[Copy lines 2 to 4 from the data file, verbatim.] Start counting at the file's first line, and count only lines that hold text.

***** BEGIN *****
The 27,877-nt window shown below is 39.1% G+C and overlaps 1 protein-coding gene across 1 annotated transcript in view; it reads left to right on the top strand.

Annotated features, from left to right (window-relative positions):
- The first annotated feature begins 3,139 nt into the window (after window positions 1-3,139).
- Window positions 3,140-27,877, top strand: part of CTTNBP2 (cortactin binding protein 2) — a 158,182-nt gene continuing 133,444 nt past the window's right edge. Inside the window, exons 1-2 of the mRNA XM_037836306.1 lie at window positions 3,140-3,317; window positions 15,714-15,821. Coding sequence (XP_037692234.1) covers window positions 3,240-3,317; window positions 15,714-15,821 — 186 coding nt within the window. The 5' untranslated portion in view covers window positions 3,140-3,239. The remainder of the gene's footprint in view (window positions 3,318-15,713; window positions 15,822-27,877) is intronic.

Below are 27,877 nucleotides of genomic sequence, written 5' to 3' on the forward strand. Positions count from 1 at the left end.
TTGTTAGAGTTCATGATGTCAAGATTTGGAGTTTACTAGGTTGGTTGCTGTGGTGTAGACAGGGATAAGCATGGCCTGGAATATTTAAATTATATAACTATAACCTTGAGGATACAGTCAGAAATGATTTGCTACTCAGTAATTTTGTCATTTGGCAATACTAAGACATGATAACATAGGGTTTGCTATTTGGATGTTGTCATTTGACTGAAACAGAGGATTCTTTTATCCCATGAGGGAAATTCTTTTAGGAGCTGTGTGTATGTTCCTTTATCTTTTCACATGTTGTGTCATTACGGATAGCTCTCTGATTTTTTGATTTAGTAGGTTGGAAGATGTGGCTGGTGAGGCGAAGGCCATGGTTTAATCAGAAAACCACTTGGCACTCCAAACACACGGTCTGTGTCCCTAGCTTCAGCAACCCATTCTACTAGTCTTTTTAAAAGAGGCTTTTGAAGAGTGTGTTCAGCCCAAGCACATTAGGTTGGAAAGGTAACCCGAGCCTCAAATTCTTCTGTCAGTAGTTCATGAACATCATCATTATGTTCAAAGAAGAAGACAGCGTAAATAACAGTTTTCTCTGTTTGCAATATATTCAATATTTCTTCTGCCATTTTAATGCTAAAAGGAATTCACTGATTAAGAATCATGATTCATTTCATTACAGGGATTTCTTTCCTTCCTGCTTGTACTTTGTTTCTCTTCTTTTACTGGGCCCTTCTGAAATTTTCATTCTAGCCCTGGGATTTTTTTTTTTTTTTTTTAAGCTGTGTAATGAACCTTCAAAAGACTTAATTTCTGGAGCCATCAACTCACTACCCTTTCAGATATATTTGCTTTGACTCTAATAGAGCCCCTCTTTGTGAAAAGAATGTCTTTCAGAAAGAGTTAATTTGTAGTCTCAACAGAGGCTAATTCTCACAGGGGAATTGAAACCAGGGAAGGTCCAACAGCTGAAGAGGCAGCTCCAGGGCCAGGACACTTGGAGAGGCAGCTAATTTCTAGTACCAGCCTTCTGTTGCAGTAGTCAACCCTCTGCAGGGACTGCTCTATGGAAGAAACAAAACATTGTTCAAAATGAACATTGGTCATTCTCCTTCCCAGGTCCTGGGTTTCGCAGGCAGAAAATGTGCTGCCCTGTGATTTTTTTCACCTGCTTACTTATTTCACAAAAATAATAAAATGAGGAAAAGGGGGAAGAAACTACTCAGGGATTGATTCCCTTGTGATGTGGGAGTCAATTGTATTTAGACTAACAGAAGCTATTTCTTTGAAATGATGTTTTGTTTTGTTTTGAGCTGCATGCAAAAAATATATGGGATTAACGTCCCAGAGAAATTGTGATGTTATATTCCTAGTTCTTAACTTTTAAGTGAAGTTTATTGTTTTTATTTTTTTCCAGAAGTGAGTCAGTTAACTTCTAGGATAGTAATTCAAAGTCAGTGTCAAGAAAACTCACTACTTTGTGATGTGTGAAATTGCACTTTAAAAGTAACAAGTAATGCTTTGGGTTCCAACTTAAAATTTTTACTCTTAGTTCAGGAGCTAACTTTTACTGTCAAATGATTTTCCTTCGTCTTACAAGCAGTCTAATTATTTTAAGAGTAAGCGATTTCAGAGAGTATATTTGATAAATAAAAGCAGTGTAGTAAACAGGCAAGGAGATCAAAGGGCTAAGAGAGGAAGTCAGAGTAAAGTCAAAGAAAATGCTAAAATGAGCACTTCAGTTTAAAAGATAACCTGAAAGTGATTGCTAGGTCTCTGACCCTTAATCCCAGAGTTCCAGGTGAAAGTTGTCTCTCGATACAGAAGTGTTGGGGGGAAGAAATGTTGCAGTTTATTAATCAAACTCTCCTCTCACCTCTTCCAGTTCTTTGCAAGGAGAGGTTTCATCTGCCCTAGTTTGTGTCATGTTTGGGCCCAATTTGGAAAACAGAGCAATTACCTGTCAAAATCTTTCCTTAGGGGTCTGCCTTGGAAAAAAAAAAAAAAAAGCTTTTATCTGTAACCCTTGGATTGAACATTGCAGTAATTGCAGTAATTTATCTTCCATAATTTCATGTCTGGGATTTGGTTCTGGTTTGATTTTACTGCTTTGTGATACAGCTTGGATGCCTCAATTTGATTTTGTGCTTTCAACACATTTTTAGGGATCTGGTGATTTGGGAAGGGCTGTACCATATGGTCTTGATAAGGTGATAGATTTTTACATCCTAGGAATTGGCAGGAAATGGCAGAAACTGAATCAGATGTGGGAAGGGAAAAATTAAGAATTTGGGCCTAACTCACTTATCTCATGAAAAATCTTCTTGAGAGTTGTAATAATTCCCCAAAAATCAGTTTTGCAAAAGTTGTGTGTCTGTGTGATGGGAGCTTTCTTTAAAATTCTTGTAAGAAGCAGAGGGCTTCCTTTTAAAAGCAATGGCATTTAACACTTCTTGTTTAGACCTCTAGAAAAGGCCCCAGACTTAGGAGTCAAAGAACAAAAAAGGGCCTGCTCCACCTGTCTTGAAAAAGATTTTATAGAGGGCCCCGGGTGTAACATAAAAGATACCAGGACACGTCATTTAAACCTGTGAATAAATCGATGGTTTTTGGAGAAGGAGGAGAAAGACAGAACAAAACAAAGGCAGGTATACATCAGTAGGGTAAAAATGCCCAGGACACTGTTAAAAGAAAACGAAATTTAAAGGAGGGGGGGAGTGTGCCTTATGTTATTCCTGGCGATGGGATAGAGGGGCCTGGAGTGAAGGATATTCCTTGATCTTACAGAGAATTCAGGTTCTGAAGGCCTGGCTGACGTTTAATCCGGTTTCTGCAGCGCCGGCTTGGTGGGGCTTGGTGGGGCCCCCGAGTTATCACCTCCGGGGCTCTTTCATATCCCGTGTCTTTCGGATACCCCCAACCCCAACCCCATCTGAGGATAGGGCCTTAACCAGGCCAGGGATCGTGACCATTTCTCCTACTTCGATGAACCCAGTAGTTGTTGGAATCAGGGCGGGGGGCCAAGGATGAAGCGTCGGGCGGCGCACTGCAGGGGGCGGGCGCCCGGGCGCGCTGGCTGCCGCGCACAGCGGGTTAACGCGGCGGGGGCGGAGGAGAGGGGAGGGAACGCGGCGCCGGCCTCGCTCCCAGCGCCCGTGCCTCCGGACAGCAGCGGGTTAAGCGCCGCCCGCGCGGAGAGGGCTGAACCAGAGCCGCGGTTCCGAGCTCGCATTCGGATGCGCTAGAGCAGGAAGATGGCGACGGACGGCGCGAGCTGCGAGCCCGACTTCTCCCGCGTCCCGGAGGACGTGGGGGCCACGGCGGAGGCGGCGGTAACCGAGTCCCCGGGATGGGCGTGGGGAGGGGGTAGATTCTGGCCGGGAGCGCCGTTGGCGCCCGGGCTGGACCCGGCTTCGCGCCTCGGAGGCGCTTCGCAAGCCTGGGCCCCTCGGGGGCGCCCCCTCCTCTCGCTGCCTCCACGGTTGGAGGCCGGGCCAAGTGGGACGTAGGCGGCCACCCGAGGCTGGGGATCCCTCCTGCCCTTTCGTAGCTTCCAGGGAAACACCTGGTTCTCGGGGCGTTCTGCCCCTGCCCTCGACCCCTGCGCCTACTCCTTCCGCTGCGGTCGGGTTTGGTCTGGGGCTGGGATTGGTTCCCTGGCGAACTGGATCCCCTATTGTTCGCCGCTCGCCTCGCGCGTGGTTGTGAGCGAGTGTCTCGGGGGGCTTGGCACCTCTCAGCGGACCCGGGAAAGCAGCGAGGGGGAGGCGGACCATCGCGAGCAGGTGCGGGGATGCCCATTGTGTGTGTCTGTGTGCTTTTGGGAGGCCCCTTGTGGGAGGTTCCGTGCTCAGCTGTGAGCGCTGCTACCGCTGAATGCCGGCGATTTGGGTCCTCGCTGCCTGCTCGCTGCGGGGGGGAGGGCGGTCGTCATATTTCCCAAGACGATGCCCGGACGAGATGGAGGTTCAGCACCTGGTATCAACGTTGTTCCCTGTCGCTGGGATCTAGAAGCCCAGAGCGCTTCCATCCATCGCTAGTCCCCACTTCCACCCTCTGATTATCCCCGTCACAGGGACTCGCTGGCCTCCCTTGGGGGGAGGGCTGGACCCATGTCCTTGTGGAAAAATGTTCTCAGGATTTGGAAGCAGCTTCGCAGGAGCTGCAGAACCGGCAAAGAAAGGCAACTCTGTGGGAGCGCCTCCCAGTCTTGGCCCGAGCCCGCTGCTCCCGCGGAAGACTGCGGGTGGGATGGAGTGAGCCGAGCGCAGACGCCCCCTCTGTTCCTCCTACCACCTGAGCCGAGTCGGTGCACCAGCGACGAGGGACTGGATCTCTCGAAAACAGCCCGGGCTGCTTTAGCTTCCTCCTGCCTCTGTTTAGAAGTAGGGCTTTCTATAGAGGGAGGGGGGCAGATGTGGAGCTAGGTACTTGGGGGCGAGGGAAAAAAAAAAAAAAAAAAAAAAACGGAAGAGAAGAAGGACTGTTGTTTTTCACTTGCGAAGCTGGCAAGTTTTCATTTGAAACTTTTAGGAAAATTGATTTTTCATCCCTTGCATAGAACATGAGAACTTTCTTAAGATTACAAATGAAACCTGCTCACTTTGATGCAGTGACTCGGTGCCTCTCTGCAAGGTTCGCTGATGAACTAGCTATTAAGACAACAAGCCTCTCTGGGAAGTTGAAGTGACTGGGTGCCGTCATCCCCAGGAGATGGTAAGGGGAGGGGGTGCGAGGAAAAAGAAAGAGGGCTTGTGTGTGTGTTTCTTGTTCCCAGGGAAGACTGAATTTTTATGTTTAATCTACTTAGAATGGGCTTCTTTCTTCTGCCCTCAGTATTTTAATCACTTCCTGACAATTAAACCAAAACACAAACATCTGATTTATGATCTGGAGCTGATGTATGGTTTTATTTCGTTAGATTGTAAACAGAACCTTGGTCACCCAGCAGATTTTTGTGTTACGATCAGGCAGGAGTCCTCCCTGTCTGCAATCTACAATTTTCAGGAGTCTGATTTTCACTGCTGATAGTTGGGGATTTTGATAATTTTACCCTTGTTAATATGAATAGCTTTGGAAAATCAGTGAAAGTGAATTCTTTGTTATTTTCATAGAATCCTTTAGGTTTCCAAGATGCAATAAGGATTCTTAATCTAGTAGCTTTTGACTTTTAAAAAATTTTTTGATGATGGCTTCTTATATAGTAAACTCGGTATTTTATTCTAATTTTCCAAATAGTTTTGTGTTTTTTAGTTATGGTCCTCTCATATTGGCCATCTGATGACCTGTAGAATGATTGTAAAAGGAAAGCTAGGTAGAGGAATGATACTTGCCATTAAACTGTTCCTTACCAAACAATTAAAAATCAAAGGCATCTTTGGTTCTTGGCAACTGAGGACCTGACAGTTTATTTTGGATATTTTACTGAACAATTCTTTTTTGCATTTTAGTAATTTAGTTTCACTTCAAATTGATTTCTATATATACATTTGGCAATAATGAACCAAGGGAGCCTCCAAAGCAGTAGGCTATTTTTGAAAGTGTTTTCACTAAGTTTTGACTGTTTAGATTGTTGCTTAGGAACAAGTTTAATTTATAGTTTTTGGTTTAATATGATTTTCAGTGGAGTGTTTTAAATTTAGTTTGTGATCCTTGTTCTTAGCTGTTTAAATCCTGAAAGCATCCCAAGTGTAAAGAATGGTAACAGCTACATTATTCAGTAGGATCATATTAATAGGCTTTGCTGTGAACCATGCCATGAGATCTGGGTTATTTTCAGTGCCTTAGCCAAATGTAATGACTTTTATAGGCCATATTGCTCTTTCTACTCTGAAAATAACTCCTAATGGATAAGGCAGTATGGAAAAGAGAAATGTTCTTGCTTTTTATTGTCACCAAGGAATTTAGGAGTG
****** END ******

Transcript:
Annotated features, from left to right (window-relative positions):
- The first annotated feature begins 3,139 nt into the window (after window positions 1-3,139).
- Window positions 3,140-27,877, top strand: part of CTTNBP2 (cortactin binding protein 2) — a 158,182-nt gene continuing 133,444 nt past the window's right edge. Inside the window, exons 1-2 of the mRNA XM_037836306.1 lie at window positions 3,140-3,317; window positions 15,714-15,821. Coding sequence (XP_037692234.1) covers window positions 3,240-3,317; window positions 15,714-15,821 — 186 coding nt within the window. The 5' untranslated portion in view covers window positions 3,140-3,239. The remainder of the gene's footprint in view (window positions 3,318-15,713; window positions 15,822-27,877) is intronic.